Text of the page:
It has been said that Hebrew sages can spend their entire lives just studying the very first word in Scripture, because it carries so much depth.
Hebrew is a far more complex language than English. Every letter of the alphabet has a meaning and it has a numerical value. As a result, you can study a word by studying the meaning of each letter to make a phrase. You can also study the numerical value of the word and compare it to other words with the same total to gain deeper insight.
You can also study a word by dissecting the different parts of the word. This article will give you a sample of this with the first word in Scripture, Genesis 1:1, translated into English as "in the beginning". Written with English letters, it would be spelled b’rashyt, and pronounced something like “b-ra-sheet”. It is made up of the Hebrew letters bet, resh, aleph, shin, yod, tav.
The letter bet, which is the second letter of the Hebrew alphabet, means “house”. Since a house is something that you go in to, the letter bet, when used as a prefix to another Hebrew word, means “in”. The remainder of the word means “beginning”. It is also the word that is translated as “first fruits” in Leviticus 23:10. In the New Testament, we are told in 1 Corinthians 15:22 that Yeshua (Jesus) is the Firstfruits. Extrapolating, this word can mean “In Yeshua”.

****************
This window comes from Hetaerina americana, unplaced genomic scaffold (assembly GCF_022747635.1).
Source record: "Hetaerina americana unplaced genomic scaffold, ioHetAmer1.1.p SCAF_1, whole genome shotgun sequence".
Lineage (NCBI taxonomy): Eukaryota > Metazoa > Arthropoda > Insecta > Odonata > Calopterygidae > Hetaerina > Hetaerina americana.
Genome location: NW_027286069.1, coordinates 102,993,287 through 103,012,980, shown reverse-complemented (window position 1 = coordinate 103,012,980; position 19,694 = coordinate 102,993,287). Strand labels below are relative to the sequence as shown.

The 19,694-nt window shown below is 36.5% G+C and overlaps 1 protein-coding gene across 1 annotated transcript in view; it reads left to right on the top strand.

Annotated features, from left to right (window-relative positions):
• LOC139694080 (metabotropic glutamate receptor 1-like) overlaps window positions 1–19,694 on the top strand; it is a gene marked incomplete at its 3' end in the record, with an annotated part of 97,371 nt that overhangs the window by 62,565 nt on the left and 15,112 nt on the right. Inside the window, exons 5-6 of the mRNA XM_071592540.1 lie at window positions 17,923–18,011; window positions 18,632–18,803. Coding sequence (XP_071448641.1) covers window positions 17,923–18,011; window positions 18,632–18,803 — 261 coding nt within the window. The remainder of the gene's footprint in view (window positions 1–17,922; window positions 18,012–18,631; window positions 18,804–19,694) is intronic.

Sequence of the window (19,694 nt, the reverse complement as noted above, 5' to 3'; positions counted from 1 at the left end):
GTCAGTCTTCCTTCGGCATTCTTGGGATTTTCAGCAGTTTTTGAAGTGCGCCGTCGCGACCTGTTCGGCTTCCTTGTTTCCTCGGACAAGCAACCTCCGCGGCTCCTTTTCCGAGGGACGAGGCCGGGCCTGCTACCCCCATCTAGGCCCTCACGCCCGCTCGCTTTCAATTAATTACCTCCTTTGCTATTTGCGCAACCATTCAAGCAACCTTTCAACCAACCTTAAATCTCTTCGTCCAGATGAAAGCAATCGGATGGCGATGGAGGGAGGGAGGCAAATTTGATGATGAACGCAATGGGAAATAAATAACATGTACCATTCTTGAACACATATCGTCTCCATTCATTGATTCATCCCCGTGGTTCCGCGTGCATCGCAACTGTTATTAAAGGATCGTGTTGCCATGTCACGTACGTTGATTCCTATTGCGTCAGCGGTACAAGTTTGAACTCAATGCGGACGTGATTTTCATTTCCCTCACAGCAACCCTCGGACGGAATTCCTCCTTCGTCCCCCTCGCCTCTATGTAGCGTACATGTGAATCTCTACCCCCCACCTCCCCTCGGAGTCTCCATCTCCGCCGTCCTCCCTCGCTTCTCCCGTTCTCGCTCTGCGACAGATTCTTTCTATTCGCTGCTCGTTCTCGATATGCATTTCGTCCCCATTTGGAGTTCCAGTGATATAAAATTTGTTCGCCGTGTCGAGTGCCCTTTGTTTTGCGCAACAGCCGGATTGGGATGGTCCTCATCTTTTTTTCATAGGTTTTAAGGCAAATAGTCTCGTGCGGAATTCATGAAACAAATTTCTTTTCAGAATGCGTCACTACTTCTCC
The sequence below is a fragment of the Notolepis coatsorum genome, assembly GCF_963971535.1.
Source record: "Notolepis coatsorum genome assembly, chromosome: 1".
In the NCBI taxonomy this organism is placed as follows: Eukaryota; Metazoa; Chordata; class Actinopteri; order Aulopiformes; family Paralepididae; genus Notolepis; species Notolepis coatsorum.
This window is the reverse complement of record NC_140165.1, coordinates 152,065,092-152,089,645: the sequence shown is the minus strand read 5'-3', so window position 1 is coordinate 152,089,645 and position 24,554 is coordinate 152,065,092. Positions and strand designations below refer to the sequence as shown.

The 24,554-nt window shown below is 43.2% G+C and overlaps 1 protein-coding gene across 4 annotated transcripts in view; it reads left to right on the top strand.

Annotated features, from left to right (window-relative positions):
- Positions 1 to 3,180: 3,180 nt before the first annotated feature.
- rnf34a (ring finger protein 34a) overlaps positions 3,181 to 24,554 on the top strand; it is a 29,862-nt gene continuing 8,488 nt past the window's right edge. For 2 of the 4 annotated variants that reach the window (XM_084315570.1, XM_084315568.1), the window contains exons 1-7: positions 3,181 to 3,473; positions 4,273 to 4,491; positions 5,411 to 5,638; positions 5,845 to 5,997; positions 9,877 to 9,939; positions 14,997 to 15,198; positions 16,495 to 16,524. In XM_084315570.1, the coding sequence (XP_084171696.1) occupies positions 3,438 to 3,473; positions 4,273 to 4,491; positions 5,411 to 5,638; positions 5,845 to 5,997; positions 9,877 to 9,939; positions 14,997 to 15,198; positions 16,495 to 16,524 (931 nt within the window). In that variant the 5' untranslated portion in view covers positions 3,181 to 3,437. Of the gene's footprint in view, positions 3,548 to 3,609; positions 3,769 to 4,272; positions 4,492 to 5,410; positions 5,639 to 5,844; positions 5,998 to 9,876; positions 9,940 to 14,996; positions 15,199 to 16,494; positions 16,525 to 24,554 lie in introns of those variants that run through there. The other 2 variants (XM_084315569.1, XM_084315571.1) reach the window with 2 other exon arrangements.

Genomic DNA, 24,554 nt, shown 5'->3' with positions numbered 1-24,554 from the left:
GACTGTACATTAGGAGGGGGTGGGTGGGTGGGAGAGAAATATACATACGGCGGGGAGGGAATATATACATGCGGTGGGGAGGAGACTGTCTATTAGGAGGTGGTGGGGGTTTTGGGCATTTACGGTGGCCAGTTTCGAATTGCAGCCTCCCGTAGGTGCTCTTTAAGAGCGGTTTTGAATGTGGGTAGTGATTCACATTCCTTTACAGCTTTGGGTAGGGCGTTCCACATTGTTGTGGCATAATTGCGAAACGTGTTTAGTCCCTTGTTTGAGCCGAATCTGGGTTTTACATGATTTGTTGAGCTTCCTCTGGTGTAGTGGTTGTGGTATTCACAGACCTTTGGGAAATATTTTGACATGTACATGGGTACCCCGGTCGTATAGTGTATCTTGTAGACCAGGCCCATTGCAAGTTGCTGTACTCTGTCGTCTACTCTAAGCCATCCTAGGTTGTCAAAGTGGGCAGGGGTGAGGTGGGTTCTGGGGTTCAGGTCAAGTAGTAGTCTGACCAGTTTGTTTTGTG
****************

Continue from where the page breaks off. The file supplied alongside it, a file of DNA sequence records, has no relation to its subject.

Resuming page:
The first two letters in the word, bet and resh, is the Hebrew word bar, which means son. You may be familiar with the use of this word in the Jewish phrase “bar mitzvah”, which is for boys, and “bat mitzvah” which is for girls. You see this word in verses like Daniel 3:25 and 7:13, in the phrases “Son of God”, and “Son of Man”.
The first three letters, bet, resh, and aleph spell the Hebrew word that is translated “create, shape, or form”. In fact, this word appears just a couple of words later than b’rshyt in Genesis 1:1. So just in those first three letters of this fascinating word, we have “son created”.
The last three letters, shin, yod, tav, spell out the word that is translated “appointed” (as in Genesis 4:25). The third and second to last letters, shin and yod, spell out the word “present” (as in gift) such as used in Psalm 68:29 and 76:11.
When putting all of this together, a recent newsletter from El Shaddai Ministries (El Shaddai is Hebrew for “God Almighty”), pastor Mark Biltz writes: So, from the very "beginning" we see God so loved the world He gave and "appointed" His only begotten "Son" the one who "created" all things to be a "gift" becoming the "first-fruits" of His creation!
All of that comes just from this first word, taking the letters in order, and looking at other words they contain. That doesn’t begin to break down the meaning of the word, as we haven’t looked at the individual letter meanings, or the numerical values. It is, however, all the room I have for this column, so I won’t be mining the word any further for you here.
What I do hope is that this tiny study, which barely scratches the surface, will whet your appetite to deeply study the Scriptures.
This article was inspired by a recent newsletter from www.elshaddaiministries.us.
To see another article looking at this same word from another perspective, click here.